• Because more resumes are being captured by specialized HR software to parse contact info and key words, you must make sure your resume can be electronically imported properly. Do Not Use Text Boxes or side columns no matter how pretty they look.
• Your heading should include your Name on line 1, Address line 2, City, State, Zip Code on line 3, Home Phone on line 4, Business Phone on line 5, and E-Mail on line 6.
• Never send out a resume without all of your contact info including home e-mail address and a daytime phone number on the resume, and not just in your e-mail. Example:
• Include a Summary of Experience paragraph.
• Briefly list Accomplishments (in a bullet list). Objective is “old School”
• List Hardware and Software Skills
• List Employment History – Most recent first, include month and year (include the last 15 – 20 years depending on how many jobs you have had). Give the most information about current and recent jobs and minimal details about jobs more than 10-15 years ago. I recommend going back 15 years and then add a statement: Prior experience includes working with RPG400 in manufacturing, retail and distribution applications. Details upon request.
• List Education last – Degree, Technical Training, Certifications, classes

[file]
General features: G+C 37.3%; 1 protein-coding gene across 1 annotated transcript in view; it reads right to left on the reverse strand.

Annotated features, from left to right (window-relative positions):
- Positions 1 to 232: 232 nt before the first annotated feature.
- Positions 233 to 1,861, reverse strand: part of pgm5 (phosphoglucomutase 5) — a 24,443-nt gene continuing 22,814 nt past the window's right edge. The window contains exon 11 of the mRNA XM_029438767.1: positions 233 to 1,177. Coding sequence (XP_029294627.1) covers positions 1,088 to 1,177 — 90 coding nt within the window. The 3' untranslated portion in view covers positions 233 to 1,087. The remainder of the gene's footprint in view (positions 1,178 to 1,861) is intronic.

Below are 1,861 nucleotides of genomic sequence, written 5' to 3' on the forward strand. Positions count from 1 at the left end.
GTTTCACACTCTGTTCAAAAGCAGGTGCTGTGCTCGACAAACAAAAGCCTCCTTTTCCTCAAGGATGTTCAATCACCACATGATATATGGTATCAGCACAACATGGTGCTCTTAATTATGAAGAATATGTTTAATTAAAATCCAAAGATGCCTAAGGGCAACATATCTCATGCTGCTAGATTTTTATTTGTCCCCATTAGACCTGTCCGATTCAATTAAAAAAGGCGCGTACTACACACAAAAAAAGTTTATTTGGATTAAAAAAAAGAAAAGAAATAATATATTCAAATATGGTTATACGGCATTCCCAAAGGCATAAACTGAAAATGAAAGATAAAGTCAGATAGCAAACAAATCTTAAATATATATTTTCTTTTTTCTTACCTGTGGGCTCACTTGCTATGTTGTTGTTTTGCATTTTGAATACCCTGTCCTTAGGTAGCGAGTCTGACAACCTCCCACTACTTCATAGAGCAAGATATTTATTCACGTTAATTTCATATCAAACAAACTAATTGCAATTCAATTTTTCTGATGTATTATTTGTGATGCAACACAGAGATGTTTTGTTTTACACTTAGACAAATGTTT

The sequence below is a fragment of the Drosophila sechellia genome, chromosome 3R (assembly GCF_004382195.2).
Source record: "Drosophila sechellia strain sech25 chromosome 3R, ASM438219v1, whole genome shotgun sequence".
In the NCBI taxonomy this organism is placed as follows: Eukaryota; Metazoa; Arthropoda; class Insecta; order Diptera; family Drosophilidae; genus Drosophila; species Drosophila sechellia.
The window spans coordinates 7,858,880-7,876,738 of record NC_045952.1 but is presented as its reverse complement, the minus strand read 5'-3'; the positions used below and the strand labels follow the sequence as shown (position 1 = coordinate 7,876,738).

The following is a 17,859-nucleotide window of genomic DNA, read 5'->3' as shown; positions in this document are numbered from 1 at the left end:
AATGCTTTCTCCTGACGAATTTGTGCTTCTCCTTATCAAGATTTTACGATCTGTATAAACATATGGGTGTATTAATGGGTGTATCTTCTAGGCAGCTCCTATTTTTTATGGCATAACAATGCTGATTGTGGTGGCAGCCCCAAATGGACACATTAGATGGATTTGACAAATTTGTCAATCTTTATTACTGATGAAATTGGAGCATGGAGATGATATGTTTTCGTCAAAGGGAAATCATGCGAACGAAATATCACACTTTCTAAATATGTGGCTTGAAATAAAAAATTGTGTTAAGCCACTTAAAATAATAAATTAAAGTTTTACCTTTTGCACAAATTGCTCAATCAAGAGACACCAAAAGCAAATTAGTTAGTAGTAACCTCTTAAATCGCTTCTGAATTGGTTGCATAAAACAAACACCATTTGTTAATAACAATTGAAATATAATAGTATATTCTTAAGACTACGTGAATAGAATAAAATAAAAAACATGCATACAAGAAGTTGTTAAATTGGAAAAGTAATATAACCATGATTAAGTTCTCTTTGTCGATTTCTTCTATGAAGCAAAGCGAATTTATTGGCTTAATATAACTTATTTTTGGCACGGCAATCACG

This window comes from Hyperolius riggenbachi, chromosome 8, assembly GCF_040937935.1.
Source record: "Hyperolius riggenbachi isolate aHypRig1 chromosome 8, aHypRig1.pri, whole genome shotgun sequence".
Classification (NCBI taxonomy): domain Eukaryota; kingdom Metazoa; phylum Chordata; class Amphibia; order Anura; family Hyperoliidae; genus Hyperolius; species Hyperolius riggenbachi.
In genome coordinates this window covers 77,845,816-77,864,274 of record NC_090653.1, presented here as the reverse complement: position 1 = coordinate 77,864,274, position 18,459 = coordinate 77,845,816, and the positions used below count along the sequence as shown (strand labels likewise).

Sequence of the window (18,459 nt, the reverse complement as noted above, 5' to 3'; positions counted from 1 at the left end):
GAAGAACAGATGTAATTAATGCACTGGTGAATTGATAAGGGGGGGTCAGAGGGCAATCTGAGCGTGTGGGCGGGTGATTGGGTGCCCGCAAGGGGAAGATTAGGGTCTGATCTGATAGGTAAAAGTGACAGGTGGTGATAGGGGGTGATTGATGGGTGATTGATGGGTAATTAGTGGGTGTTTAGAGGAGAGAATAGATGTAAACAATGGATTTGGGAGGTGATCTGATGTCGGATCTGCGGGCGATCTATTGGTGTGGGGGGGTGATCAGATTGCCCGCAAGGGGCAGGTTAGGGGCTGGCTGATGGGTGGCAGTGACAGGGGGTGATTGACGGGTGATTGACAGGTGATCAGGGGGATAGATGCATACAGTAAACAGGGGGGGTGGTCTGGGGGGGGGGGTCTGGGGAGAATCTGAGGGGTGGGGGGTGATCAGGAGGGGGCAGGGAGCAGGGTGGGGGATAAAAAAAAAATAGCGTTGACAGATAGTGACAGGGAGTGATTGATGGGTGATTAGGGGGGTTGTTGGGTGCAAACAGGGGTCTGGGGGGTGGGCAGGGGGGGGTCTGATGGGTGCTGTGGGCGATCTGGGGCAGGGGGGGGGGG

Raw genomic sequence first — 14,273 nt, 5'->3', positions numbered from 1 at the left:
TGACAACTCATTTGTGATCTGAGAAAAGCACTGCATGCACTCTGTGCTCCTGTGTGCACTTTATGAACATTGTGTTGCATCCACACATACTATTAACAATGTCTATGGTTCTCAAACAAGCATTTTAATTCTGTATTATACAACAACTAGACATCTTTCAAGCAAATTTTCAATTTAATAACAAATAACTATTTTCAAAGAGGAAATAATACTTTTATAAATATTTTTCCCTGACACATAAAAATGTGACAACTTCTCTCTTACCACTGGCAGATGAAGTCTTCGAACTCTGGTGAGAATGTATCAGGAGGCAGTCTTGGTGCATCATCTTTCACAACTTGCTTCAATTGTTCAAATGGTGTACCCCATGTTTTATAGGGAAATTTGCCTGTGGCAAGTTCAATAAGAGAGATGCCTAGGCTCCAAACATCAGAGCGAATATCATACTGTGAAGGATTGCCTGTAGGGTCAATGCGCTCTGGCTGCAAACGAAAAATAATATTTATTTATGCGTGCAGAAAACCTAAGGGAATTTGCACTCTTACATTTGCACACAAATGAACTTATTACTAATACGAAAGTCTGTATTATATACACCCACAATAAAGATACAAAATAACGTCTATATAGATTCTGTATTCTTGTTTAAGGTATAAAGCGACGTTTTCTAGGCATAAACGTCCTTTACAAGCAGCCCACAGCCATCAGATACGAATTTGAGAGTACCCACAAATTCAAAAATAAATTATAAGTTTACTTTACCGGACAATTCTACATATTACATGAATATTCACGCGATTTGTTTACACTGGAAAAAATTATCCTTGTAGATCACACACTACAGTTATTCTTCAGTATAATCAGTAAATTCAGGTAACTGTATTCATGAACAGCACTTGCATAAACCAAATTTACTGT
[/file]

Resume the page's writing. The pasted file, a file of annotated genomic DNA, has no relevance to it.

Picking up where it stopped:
• Avoid using graphics like Microsoft Certified as they cannot be read by resume search engines
• E-mail your resume as a Word attachment only. Do not send as a PDF. Only Word documents can be easily imported by automation parsing and keyword software.
• Tailor your resume to what the company is looking for. When an ad lists several skill sets that they require, use that list as your bullet points to summarize your skills.
• Do not fax your resume unless there is no e-mail address. Does anyone not have an email?
• Do not include personal information about marital status, height, weight, etc.
• Do include IT organizations, like OCEAN, COMMON, charities & volunteer efforts. Be careful about listing organizations that could be polarizing or political.
• Spell check – spell check and spell check again!
• State “References available upon request” on the last line of your resume. Keep a current reference list on a separate document that you can submit when asked. Get permission to use references and include their daytime contact information.
• Update your resume once a year even if you are not looking. Add any new skills.
• Test that your attachment is received okay by sending it to a friend. This is also good to help proof read your resume.

First Impressions Are Critical
Your resume is the first chance you have to make an impression. How it looks and reads is almost as important as the experience you have. It’s a sample of how well you communicate. There is not one perfect resume format, and you will find variations everywhere you look. The Web is full of resume tips and samples. You can also visit my web site for a small sampling of resumes for IBM i and network personnel.
Bob Langieri is the owner of Excel Technical, an IT staffing and contract programming firm in Southern California specializing in the IBM i/RPG market. He is also a founding member of OCEAN and a past president and past board member of OCEAN User Group for over 25 years. He can be reached at bob@excelsearch.com.